At 11:11 p.m., Prince seemingly materialized out of nowhere, took his place at the center of Coachella’s main stage, and spoke: “Coachella, I am here. … Coachella, where are you?” Promising to rock the party only if he could choose the music, he added, “You’re in the coolest place on Earth right now,” and then set out to prove it.
After a few horn blasts, Prince — decked out in a flowing white jumpsuit with glittery trim and playing a Telecaster with a leopard-print pick guard — stepped aside and turned over the stage to his Purple Rain co-star and the Time singer Morris Day, who showed off some fancy legwork dancing along to “Jungle Love.” “What did I tell you!” Prince shouted at the crowd, pleased with his carefully orchestrated plans, before bringing out Sheila E. to play her 1984 hit “The Glamorous Life.” Satisfied that the crowd had been sufficiently warmed up, Prince slipped on a devilish grin and got the party started for real with “1999,” surrounded by a cadre of female backup singers in elaborate dresses. He next burst into the Chaka Khan version of his “I Feel for You” and after asking the crowd if they dug the Eighties, played “Controversy,” erupting into one of nearly a dozen epic guitar solos played with the conviction of a man who knows he’s the best at what he does. His fingers slipping around the fretboard, Prince let his pick hand wander, dramatically sweeping across his face or around his instrument as he unleashed remarkably exaggerated guitar faces of pure rock ecstasy.
Changing the tempo, Prince slowed down a touch for “Little Red Corvette,” then seemed to channel the spirit of James Brown for “Musicology.” “I’m so funky, I don’t even believe it myself,” he exclaimed. “Don’t it feel good to be free?” Feeling the freedom, he slipped into a sexy batch of tracks including “Cream,” “U Got the Look,” “Shhh” and “Another Lover Holen Yo Head,” switching to a light-blue Stratocaster that churned out an even bigger sound as he turned an epic sustained note into an unbelievable solo, his mouth hanging open as though his guitar was speaking for him.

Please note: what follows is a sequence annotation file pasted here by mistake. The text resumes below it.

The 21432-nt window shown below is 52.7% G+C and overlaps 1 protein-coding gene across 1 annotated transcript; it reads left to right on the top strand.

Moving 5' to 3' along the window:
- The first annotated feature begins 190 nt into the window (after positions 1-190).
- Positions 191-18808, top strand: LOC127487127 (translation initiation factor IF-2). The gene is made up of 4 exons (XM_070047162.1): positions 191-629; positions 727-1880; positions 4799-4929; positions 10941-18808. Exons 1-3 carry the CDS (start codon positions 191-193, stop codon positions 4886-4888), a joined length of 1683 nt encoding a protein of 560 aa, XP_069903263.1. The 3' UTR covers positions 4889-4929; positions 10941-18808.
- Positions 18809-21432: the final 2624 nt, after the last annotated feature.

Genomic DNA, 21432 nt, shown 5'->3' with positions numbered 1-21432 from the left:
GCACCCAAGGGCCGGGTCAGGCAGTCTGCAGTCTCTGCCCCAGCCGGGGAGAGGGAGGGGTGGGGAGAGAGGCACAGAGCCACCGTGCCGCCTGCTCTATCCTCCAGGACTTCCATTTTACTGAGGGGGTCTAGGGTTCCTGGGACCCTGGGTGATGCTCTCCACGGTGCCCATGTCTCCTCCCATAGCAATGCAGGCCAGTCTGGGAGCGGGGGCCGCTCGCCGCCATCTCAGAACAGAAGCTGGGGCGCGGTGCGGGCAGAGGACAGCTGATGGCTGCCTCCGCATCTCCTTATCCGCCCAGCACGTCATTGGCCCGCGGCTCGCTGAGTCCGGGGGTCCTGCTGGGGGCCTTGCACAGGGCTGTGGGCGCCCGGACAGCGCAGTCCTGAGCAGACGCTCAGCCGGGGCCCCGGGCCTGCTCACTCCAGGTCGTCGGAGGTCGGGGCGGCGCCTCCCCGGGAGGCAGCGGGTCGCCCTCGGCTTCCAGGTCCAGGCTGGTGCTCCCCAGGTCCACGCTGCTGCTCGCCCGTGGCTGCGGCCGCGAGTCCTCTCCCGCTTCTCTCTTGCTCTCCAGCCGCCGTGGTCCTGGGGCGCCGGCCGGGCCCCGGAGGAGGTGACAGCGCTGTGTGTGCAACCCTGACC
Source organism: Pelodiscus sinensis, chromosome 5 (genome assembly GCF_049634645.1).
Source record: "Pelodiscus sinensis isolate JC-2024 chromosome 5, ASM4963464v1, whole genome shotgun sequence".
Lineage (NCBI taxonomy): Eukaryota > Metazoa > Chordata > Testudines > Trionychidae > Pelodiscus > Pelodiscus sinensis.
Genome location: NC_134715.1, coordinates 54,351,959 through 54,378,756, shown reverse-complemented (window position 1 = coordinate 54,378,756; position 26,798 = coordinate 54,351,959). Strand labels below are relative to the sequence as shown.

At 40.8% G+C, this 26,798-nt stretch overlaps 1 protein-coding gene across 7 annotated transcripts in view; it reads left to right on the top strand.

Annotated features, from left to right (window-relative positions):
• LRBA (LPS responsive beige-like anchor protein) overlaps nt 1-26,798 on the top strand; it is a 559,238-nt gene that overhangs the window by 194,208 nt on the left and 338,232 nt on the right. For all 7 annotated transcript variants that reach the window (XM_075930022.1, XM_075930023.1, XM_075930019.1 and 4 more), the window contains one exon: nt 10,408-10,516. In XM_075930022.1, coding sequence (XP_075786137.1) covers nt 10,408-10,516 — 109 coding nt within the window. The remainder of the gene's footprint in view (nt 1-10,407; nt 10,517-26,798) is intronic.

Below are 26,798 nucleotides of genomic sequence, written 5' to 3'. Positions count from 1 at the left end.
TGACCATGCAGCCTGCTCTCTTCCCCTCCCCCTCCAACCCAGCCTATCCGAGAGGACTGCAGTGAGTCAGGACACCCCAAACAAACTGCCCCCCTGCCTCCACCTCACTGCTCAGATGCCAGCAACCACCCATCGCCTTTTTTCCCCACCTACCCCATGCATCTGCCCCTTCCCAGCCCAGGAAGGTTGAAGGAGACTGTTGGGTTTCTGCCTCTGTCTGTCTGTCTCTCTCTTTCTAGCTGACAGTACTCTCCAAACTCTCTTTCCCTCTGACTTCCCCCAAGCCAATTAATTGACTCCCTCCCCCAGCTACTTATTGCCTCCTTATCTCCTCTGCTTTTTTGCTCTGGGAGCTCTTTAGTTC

After Prince stepped offstage for a brief spell, the band started to repeat a familiar chord progression — as Jack Johnson told Rock Daily yesterday, Prince had soundchecked with a cover of Radiohead’s “Creep,” and now he was delivering. The crowd, which seemed intrigued but not overwhelmed with the set so far, sang along cheerfully, celebrating the work of the recent Coachella headliners. For his arrangement of the song, Prince took some liberties with the lyrics (“Baby, I think you’re special”) and drew out the verses, adding his own nimble solo and a falsetto section that held the crowd rapt.
As though “Creep” had taken too much out of him, Prince slipped offstage long enough for one of his backup singers to perform a stirring version of Sarah McLachlan’s “Angel” that left some attendees teary-eyed. Prince returned in an orange jumpsuit for “7,” which he lent a slight country lilt, then turned contemplative. “Look around you,” he told the crowd. “So many different faces from so many different places all bonded by music. I’m tired of debates,” he proclaimed, seemingly referencing the exhausting battle for the Democratic presidential nomination. “Are you all ready to usher in a new golden age?” he asked, then demanded the crowd chant “War … no more” as he kicked off a cover of the Beatles’ “Come Together” that grooved with a twangy soul. After another ear-blowing guitar solo, he instructed the crowd to clap and sing together as a choir, “Come together, yeah.” As the mass of voices tired and faded, Prince said his first goodnight, returning moments later to encore with “Purple Rain,” which boasted yet another ridiculously impressive guitar solo (this one on a beat-up old red Telecaster), before leaving the stage once again with the crowd all pointing one finger straight up in the air.
At 1 a.m., well past the Coachella curfew of midnight, Prince admitted, “They’re telling me we gotta go, but I can’t leave,” adding, “Coachella, did we have a good time at this party or what? You deserve it. For now on, this is Prince’s house.” As the thousands who stuck it out waited anxiously under the stars Prince dropped the song they’d been thirsting to hear — “Let’s Go Crazy” — and obliged the title, jumping around in a frenzy until Prince thanked everyone for the last time and danced himself offstage for good.